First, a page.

Fear of Mobility Aids
Recently, while discussing my article about the fear of falling, it came to my attention that there is another source of consternation on the flip side of that subject. While the fear of falling can be very intense for some, concerns about using a mobility aid can cause an equal amount of fear and anxiety. For a number of reasons, taking the step of using a mobility aid can be extremely difficult for many who live with multiple sclerosis.
MS mobility aids and appearances
Let’s face it, having to use a mobility aid like a wheelchair, cane, walker, or even a brace, can be a blow to one’s sense of vanity. No matter how accepting we may be of others that use these forms of assistance, when we have to do it ourselves, it can create a sense of dread. Most people are concerned with their appearance and they fear what using a mobility aid will do to it. We may recall how we’ve probably thought about others when seeing them with those aids and realize that now, people will see us that way. Will they think less of me? Will they think I’m unattractive? Will they do that thing where they tilt their head in pity when they see me? Those are scary thoughts to most of us.
Have I progressed?
For many, appearances aren’t the main concern, it’s the admission that using a mobility aid signifies that is so troubling. If I need a device to get around, does that mean my disease is getting worse? Am I fighting a losing battle? If I need a cane now, how long before I’m in a wheelchair? Or am bedridden? Or dead? Starting to use your first mobility aid can feel like the beginning of the end for many people (it’s definitely not, but it sure feels that way at first). For some, it will really bring home the seriousness of their disease and force them to deal with it. It’s one thing to have the occasional exacerbation and recover, it’s easy to be dismissive of MS when that happens. Those exacerbations add up though and can lead to needing a full-time mobility aid. Having to use an aid is certainly a wake-up call that MS is a big deal.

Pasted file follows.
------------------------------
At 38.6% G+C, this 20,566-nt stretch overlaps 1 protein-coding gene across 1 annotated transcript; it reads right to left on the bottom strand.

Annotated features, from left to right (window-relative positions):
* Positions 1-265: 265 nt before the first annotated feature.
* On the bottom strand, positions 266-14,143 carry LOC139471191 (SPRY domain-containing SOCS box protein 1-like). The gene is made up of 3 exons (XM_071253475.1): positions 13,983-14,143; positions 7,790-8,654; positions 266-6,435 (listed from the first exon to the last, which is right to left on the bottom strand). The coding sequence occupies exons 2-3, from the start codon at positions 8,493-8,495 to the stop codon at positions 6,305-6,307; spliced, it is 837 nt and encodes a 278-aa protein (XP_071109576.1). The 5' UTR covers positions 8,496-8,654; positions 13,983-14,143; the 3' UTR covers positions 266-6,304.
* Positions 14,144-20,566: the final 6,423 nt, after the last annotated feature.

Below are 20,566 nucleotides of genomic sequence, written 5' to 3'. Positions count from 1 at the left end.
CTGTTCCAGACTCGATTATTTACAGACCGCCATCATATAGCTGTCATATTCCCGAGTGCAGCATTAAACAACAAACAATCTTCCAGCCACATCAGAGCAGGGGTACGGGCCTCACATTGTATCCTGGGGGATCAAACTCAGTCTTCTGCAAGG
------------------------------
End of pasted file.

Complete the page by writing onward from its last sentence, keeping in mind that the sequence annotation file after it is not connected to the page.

I don’t really need an aid
MS has a knack for making people toughen up throughout their journey with the disease. That can lead to a lot of attitudes that make us think we know better than the doctor. We often feel we are strong enough to get by without a mobility aid. I am very much guilty of this and it’s a reason why I fall as much as I do. I’ve not only become stubborn, I’ve begun to feel kind of invincible at times, like I can handle anything with no extra help. After all, I’m so used to catching myself at the last moment or leaning on a wall for support when needed, that it’s easy to think I don’t need any extra help. I’m wrong, of course.
In reality, it’s liberating
All of the reasons I’ve suggested already make falling seem like not so bad a choice, but that couldn’t be further from the truth. Falling is dangerous and we need to take advantage of everything at our disposal to prevent it. In addition to that, embracing the use of a mobility aid can actually be quite liberating. If you can get past the mental hurdles I’ve already brought up, you’ll find that using an aid opens up more of the world to us. We can go to more places because we can travel further and longer. In addition to that, using a mobility aid helps you to not feel so fatigued so quickly or harshly.
Regaining some of our independence
That last point, about fatigue, is really a selling point to me, and I’m sure to others as well. If we use a device to take some of the effort off of us, we get worn down less quickly. That “MS tax” the following day isn’t as high either. Using a mobility aid also makes us more independent and allows us to rely less on others.
Mobility aids give us more than they take away
So, I know it’s hard, from a mental standpoint, to use a mobility aid, however, if you are prescribed one, try hard to get past the self-imposed stigma for your own benefit. Working with a physical/occupational therapist to properly fit and show you how to use your aid can be a crucial step in adopting one, so be sure to check that out. After that, try to focus on what it is giving you, not what it is taking away!
Does your employer provide workplace accommodations due to your MS?